Many ultrarunners tape their feet before races and even long runs to prevent blisters. There are different techniques for taping your feet and some tricks of the trade, which I’m going to go over, but I want to talk about why we get blisters in the first place.
Let me start with this, some people are just prone to blisters and try as they might to figure out what is causing them, they can’t. Blisters are caused by friction, cold and/or heat. The culprit during running is most frequently friction. When there is something rubbing against your foot over and over again in the same spot, it tears the top layer of your skin away from the layer below it. Fluid then fills the space and ta-da you have a blister, which continues to grow as the rubbing creates a bigger tear.
The way you prevent a blister is to stop the friction as soon as you feel it. This is usually a hot spot on your foot. When you feel this, immediately stop, and take care of it. It doesn’t get better on its own. It gets worse. You can spend five minutes taking care of a hot spot or ten to fifteen dealing with a full on blister (possibly multiple times during a race). I’m going to cover the care of blisters in my next post (two days from now).
Okay so you know you get blisters, what do you do? First, make sure your shoes fit right and breathe. Second, make sure you have good socks, AKA not cotton. Socks that pull the sweat away from your skin. Try thick, thin and double layer socks. You can also wear two pair of thin socks and see if that helps.
Then comes the experimenting foot powder can keep your feet dry, which reduces friction. Sweaty wet feet hold onto the fabric of your sock. Wet skin is softer and more pliant making it more susceptible to blisters. A lubricant, such as hydropel, can help reduce fiction by allowing your foot to slide and not have the sock or shoe grip your skin. Hydropel, is waterproof. With both powder and lubricants you will have to reapply throughout the race.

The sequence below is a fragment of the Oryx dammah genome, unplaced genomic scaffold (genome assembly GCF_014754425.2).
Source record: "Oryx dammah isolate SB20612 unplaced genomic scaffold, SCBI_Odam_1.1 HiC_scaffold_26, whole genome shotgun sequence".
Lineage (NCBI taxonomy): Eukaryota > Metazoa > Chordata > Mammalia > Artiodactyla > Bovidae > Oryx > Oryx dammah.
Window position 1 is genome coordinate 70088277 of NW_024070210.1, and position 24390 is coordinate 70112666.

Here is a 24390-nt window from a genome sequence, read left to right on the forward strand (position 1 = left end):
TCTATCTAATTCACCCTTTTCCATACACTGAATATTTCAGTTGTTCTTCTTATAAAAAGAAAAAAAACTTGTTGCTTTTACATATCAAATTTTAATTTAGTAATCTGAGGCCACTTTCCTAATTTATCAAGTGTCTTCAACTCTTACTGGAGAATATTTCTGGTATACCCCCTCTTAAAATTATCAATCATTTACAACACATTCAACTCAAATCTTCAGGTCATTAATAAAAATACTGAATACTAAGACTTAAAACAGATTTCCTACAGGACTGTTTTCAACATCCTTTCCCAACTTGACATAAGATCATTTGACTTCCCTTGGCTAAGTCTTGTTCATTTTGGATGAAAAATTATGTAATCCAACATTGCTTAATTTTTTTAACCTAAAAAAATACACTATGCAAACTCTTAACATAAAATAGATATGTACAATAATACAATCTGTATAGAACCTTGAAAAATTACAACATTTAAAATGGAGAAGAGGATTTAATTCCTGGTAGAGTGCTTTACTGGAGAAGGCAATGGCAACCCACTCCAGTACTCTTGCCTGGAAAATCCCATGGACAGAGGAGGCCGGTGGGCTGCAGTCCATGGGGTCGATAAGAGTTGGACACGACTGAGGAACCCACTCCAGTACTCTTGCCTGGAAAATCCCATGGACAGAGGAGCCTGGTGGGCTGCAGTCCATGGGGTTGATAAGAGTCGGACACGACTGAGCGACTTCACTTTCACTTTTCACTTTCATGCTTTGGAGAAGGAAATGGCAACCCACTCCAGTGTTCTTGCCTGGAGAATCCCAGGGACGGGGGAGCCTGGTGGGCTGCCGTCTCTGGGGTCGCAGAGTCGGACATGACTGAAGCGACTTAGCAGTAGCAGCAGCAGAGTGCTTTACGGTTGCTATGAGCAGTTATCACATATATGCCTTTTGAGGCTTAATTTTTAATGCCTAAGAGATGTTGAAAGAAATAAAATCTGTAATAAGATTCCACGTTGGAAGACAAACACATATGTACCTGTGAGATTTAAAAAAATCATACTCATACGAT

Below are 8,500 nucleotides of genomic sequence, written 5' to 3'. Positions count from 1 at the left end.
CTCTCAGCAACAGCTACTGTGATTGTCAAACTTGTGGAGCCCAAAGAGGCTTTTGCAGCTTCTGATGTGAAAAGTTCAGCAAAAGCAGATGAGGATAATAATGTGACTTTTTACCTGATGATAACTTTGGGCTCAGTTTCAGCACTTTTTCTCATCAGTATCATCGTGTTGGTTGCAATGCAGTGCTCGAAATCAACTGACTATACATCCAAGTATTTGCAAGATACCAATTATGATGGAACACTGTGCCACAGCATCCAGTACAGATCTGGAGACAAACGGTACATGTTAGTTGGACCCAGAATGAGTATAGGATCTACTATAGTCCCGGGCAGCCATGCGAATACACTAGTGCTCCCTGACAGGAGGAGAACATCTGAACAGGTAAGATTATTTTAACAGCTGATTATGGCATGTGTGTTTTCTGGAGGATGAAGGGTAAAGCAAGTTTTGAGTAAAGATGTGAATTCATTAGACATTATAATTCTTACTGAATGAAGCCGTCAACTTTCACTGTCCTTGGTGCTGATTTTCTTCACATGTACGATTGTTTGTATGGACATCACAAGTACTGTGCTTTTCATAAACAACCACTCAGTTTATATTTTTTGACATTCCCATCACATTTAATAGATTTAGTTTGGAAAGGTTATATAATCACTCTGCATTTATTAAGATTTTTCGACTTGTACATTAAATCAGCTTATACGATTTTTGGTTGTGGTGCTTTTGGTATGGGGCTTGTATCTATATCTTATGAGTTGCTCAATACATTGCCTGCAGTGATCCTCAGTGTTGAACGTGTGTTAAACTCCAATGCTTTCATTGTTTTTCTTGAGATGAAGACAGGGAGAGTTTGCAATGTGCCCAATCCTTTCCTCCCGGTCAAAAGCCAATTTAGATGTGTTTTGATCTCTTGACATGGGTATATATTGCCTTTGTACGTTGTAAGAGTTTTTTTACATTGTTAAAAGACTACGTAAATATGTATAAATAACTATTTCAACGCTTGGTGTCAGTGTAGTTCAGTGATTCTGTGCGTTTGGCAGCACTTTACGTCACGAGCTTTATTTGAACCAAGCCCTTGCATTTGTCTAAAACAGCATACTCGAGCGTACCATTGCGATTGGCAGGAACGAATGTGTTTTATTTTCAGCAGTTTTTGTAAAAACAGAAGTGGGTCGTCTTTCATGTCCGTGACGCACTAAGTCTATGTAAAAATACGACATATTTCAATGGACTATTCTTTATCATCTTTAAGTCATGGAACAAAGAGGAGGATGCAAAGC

Then there is pre-taping. You can tape the entire bottom of your foot or just the section that is prone to blisters. Note: if you only tape a section, you could get blisters at the edge of the tape (more experimenting). You can tape from one side to the other or from toe to heel covering the entire foot. Make sure the tape does not have any folds.
Tape that comes off during a run can cause blisters, surprise, surprise. Use Tincture of Benzoin to secure the tape to the bottom of your foot. I buy it on Amazon. It’s an adhesive. Apply the Benzoin with a cotton ball, let it dry, and then add the tape. Your tape should overlap a little. If you line it right up at the edges, you can get blisters at the seams (aren’t blisters great?).
There are three different types of tape I use when taping feet elastiskin, hepafix, and kensio tape. I buy I buy all my tapes on Amazon. Elastiskin is very durable and sticky. It has some stretch to it allowing your foot to flex and move as you run. It is rough on the outside so don’t use it on toes unless every toe is taped and no skin is touching the outside of the elastiskin. Hepafix is also a little stretchy. It’s a thin tape and fuzzy on the outside. It’s great for taping toes or places that are likely to rub bare skin. Kensio tape (the stuff they use to support injured tendons and muscles) is very stretchy and thin. It works wonders for preventing blisters and fixing hot spots. With the thin tapes, I find I don’t have to tape the entire bottom of the foot, just the hot spot area.